The Automatic / Mumm-Ra – Nottingham Trent University, Wednesday October 18
With the sold out NME Rock’n’Roll Riot Tour lined up for tomorrow, and The Divine Comedy scheduled for November, Nottingham Trent is clearly serious about re-establishing its Shakespeare Street building as a venue for “name” acts. After a gap of over a decade, this is welcome news, as the hall lends itself superbly to live music. The stage has been shifted onto the long wall, allowing the crowd to spread itself out, visibility is excellent, and the acoustics are spot-on.
None of this was enough to lift Mumm-Ra’s support set out of competent mediocrity. The band cut their teeth with two-hour experimental Krautrock jam sessions in village halls – but such experimentalism is long gone, replaced by the sort of tame orthodoxy which has characterised far too many of this year’s bands. They need to get their Krautrock back, and fast.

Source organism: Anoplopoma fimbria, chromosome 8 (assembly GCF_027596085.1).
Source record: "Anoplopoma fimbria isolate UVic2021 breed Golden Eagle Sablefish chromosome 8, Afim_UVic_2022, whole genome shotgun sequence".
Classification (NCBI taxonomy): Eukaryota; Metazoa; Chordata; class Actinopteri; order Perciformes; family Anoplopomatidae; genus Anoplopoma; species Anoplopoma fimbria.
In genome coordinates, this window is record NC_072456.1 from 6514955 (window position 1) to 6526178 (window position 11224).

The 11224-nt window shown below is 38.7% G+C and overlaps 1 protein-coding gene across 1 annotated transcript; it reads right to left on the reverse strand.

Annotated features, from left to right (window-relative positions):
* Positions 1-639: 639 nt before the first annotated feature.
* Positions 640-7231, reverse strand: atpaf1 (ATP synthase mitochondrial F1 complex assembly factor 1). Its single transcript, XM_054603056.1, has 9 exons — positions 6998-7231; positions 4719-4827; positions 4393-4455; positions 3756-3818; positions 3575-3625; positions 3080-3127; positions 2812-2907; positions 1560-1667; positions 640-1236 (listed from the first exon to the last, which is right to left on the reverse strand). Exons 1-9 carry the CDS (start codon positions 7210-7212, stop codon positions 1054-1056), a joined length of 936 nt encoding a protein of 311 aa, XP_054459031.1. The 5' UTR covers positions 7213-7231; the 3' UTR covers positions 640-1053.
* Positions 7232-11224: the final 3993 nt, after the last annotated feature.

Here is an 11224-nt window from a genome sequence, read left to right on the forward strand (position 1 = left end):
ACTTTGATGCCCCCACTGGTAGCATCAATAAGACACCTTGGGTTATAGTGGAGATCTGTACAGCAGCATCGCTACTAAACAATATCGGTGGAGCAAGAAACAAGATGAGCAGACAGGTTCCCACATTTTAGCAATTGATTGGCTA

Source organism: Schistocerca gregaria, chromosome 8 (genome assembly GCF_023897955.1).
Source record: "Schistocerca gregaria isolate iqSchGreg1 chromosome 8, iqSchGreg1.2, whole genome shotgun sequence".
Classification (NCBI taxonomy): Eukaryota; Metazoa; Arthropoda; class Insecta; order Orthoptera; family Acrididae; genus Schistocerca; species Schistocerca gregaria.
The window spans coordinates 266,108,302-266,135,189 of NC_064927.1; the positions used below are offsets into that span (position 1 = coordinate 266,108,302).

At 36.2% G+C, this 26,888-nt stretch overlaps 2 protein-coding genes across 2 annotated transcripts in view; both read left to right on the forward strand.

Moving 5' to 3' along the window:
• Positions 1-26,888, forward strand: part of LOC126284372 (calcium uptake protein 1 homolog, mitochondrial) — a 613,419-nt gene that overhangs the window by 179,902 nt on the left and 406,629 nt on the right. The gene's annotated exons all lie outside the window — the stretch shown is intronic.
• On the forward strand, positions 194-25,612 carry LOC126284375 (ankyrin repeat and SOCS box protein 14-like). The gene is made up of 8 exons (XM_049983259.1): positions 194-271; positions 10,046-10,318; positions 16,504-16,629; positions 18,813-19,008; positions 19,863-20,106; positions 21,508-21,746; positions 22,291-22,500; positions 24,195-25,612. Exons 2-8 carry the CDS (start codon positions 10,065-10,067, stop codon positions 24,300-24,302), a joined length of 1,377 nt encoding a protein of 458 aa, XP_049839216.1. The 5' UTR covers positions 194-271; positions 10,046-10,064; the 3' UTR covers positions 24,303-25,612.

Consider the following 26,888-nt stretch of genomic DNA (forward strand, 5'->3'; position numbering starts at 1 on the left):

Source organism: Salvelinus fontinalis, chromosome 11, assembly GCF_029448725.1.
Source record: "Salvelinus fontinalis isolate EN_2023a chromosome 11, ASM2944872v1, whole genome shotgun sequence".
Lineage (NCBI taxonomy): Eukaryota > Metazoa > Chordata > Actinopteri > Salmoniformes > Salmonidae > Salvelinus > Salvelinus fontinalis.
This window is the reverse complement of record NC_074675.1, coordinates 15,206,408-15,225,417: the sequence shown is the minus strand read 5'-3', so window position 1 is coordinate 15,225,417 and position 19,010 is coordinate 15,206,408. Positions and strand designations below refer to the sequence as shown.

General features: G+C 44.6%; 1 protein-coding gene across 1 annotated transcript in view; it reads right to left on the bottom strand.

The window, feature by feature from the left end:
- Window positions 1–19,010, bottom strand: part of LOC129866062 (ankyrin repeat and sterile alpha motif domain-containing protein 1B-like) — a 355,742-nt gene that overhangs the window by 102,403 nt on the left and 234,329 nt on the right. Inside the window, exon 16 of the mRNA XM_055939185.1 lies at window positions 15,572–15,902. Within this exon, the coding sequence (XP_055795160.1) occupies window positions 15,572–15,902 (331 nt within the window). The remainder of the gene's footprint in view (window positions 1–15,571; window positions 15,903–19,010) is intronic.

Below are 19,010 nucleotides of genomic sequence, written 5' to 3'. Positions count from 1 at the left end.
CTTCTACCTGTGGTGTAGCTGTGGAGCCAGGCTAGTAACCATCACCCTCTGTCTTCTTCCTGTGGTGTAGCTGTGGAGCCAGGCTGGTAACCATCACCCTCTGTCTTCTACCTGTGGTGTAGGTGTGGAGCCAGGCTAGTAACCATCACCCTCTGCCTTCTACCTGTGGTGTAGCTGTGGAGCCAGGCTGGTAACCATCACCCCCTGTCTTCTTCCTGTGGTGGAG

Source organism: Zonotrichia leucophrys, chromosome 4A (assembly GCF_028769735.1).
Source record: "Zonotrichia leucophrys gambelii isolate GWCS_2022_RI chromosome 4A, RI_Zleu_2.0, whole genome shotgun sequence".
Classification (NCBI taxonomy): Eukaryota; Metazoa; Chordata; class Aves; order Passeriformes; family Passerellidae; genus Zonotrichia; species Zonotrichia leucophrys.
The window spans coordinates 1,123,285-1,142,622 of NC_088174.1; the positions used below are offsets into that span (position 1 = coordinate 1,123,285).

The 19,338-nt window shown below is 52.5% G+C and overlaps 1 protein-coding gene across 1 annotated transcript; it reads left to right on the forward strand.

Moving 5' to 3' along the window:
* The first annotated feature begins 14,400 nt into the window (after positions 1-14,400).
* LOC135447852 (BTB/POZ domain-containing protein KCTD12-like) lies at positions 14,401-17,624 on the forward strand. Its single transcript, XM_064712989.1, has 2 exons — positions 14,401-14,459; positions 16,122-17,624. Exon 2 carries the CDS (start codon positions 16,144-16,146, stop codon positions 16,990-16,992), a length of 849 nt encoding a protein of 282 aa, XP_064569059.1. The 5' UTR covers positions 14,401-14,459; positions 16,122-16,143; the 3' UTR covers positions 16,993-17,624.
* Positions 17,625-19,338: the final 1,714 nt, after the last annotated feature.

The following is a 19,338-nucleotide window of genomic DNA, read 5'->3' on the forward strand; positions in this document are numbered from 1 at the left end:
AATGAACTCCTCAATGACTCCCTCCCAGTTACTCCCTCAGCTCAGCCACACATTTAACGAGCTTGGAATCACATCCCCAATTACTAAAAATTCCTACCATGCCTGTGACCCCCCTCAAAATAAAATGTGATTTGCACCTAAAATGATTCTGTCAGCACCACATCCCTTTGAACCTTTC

Thankfully, The Automatic took the evening to a new level, aided by excellent lighting from the impressive rig, and an inventive series of brain-scrambling animations on the cinema-sized screen behind them, the likes of which we haven’t seen since the Super Furry Animals last came to town.
It would have been understandable if they had been weighed down by Monster, their ubiquitous mega-hit of the summer. (Indeed, it was cheekily introduced as a “Status Quo cover version”.) However, a tight, energetic, confident set showed that the band have stepped up to the mark admirably, and are already at ease in larger venues.
An unexpected highlight was a cover of Kanye West’s Gold Digger, which had the irrepressible keyboardist Alex Pennie rapping over vocalist Rob Hawkins’ flute, in a kind of hip hop/Jethro Tull soundclash (ask your Dad).
If straight-up, student-friendly, NME-approved guitar rock has begun to bore you, then The Automatic are the hugely enjoyable exception to the rule.